China is the leading producer of synthetic fiber in the world. But environmental laws are laxer there. Therefore, Chinese textile manufacture has more (destructive) freedom. This freedom would not be possible in more environmentally conscious western nations.

Why is this not regulated

Among non-animal fibers, CO2 emission is highest for nylons (polyamides).

What about the actual process of manufacturing?


  • Weaving and yarn-spinning factories use accelerators, lubricants, and solvents. These contain harmful chemicals.
  • Wet processing plants use surfactants, bleaches, dyestuffs, softeners, antifoaming agents, and water repellents. These are harmful chemicals.
  • Some textile-finishing plants are known to use half a kg of chemicals for every kg of textiles produced!
  • Disperse dyes, fluoridated water, phthalates, stain repellents, and other colorants used in the manufacturing process have also been found to be highly toxic to human and animal life.

Manufacture affects workers and surrounding animal life through bioaccumulation. This information about the content of pre-production textiles should be made transparent so that cleaner manufacturing methods are devised.

Then there also is wastage due to assembly line errors. There are machine-cutting errors. Due to administerial lacunae between design offices and producers, designs fail.

Communication is key if they are to mitigate wastage. That is why design offices should preferably be near the area of production.

But since the area of production is usually in developing nations like China and India, and design offices are in North American and European nations, this becomes a lasting problem too.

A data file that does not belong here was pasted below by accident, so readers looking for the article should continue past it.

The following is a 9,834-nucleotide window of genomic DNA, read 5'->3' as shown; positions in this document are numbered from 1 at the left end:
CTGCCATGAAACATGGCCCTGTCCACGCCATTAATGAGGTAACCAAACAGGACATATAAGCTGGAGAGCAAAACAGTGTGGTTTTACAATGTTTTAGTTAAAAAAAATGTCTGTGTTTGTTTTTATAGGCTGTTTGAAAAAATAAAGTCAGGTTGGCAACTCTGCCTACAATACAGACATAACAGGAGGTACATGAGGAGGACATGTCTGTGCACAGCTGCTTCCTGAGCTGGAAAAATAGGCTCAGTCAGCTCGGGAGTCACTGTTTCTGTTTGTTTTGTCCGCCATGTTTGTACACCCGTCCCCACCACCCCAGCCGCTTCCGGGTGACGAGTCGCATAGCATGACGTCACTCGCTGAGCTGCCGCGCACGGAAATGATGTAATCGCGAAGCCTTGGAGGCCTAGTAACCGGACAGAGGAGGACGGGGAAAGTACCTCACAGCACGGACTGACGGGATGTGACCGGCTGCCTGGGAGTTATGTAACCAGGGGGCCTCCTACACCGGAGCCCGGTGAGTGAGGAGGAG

Software, robotic, and technological innovation can reduce it to an extent, but there will always be a small percentage of fabric wastage.

2. Post-Production & Post-Consumer

These are the effects that happen after production. Calculations do not always go to plan. Producers often incinerate surplus and returned clothing products, called “deadstock.” Emissions within the atmosphere increase here, but not as much as in production processes.
Landfill is a common method to lose waste. But this affects the groundwater and the surrounding population. We must not take bioaccumulation lightly.

The concomitant by-products and waste of synthetic fibers pervade the biosphere in ways we cannot see.

Second-hand clothing stores can mitigate the wasteful philosophy of fast fashion. But this is not possible on a large scale if the influx of synthetic clothes production is so high. There is so much fresh, “firsthand” material due to fashion, it saturates markets!

There is little space for secondhand fashion to grow. Besides, fashion brands always try to suppress secondhand initiatives, as it competes with them.
We Need To Slow Down Production!

The responsible answer lies in conscious consumerism.

We, as consumers, need to perpetuate the system that is more conscious of the environmental effects of destructive fast fashion trends.
Rather than advocate for ever-changing, ephemeral fashion culture, we could advocate for:
1. Better source material
Natural fibers like hemp, which do not use as much water as cotton. Cotton, while needing more water, also emits less CO2.
2. Extended usage of clothes
The longer we use clothes, the less we produce waste. Producers are also discouraged from overproducing.
3. Second-hand industry
While not possible on a large scale, this can serve the poorer sections of society.

When there is a conservative approach to buyers, producers and retailers will reflect their conservative approach too. Peer-to-peer sharing systems. Repair services. Collaborative business models. Recycling. We need to explore these processes.

Recycling is a multifarious process that can either create new non-fashion products or mix with virgin cotton for fresh fashion. Governments have implemented recycling to a higher degree in European Union nations (especially Germany and U.K.). But it is still lagging in Asian and American ones.
In other words, the solutions are there.

But the desire to implement them is on us.

Let’s create a sustainability-conscious culture!